But as a favor to my sister (for whom I would do a lot because she is just that awesome), I went and posed as a confident tour guide. I not only learned all kinds of French history, but all kinds of random tidbits about life. For example, cobblestone may look cool, but it's really not fun to walk or drive on.
Still, I digress . . . now that I'm back, I get to subject you with all kinds of travel log writing analogies. Bwah ha ha ha! (Your ears should be ringing with my evil laugh.)
So, here we go . . . the first thing we visited after dropping off our luggage was the Eiffel Tower.
This iconic building fascinates me. It was built for the Paris Universal Exposition of 1889. It was meant to stand for 2 years before it would be dismantled. Then they upped its life to 20 years, and finally, with the coming of the radio and its usefulness assured, they decided to keep it.
It's hard to imagine, from our current frame of reference, that the French would ever have considered taking the Eiffel Tower apart. But back then it was something of an atrocity to many. Modern art at it's worst, so some people thought.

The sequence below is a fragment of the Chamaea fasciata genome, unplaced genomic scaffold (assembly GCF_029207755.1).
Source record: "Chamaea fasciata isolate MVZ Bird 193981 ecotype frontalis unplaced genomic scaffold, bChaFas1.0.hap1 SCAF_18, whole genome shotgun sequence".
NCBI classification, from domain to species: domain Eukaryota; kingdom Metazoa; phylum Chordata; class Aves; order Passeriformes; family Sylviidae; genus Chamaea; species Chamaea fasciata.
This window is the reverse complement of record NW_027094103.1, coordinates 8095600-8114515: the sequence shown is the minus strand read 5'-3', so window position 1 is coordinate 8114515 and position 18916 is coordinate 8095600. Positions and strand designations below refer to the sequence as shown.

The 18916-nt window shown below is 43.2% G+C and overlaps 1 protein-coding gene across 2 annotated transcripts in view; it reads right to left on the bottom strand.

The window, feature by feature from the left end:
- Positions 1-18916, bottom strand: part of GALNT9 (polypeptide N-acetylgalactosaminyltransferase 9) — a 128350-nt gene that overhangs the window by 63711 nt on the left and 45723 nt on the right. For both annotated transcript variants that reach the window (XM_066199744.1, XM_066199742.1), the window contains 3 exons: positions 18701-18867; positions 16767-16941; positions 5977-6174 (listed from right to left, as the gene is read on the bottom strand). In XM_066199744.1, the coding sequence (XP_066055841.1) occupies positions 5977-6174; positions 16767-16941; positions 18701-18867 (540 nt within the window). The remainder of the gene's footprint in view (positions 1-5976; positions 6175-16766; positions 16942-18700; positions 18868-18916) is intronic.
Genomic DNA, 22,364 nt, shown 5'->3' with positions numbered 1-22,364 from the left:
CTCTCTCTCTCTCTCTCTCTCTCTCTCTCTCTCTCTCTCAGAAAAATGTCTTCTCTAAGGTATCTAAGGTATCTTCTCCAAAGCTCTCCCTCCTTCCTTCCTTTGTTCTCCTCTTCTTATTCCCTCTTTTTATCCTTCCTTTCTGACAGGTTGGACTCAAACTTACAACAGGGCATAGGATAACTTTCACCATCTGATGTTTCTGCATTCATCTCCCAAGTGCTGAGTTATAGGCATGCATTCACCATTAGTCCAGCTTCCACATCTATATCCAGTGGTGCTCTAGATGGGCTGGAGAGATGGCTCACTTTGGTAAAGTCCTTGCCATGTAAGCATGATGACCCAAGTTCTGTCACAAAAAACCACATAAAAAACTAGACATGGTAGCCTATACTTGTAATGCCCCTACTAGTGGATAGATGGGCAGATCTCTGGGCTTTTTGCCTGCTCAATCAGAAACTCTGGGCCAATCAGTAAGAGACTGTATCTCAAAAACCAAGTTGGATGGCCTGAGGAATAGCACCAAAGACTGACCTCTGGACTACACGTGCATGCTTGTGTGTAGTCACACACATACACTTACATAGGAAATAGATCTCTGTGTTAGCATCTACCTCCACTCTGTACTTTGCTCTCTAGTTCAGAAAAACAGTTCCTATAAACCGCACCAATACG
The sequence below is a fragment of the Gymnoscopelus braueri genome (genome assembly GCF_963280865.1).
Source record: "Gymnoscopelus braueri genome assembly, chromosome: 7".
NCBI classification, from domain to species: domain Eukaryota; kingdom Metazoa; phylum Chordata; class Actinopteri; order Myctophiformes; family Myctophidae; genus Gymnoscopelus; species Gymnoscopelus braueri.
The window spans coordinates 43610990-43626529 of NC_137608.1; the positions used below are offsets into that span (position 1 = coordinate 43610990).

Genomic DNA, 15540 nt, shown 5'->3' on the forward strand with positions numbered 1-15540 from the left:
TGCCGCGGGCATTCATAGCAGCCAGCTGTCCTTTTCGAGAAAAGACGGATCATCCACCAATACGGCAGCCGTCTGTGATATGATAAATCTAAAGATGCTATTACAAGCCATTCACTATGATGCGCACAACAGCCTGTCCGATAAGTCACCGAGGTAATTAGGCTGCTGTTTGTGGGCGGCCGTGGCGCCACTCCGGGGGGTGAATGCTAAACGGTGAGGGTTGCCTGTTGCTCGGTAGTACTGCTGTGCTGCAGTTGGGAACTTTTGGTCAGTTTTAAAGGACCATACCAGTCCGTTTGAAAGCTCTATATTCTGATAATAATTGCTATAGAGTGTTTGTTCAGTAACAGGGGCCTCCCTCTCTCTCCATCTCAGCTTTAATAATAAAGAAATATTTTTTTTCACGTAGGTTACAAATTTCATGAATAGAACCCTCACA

Now we can look back and breathe a sigh of relief that they revised their plans. Somehow, Paris just wouldn't be Paris without it.
Writing can be a bit like this. We lay out our plans. We set our goals. We write our books and think that's the end.
And then the first critiques come back.
We revise our work and sigh with relief that that's done.
And then the next batch of critiques come back. I'm sure you get the idea.
What's important to remember though, are the breathtaking results from your efforts.
Oh wait! How'd that get in there? I meant to post these . . .
So when you're working on that next draft. Just think of the Eiffel Tower and all the future audiences you will wow.
It will be worth it.